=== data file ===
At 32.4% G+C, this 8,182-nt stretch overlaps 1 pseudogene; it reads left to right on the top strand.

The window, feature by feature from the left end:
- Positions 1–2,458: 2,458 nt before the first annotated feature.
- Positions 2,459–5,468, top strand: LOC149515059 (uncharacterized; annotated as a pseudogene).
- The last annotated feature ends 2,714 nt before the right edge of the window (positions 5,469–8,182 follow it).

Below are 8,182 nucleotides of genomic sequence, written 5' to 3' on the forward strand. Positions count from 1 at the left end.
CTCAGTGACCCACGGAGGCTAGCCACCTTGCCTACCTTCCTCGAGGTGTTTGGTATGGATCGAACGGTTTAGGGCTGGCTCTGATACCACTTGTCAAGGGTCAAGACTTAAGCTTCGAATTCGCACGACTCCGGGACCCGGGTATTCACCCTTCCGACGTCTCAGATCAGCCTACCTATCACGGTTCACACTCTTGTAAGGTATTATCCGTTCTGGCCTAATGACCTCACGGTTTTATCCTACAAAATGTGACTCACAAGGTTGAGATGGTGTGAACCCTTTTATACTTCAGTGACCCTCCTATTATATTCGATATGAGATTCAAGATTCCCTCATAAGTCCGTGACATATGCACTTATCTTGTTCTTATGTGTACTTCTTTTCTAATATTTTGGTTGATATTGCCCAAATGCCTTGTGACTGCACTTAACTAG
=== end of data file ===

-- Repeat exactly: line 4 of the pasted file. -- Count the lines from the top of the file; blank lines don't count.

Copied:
- Positions 2,459–5,468, top strand: LOC149515059 (uncharacterized; annotated as a pseudogene).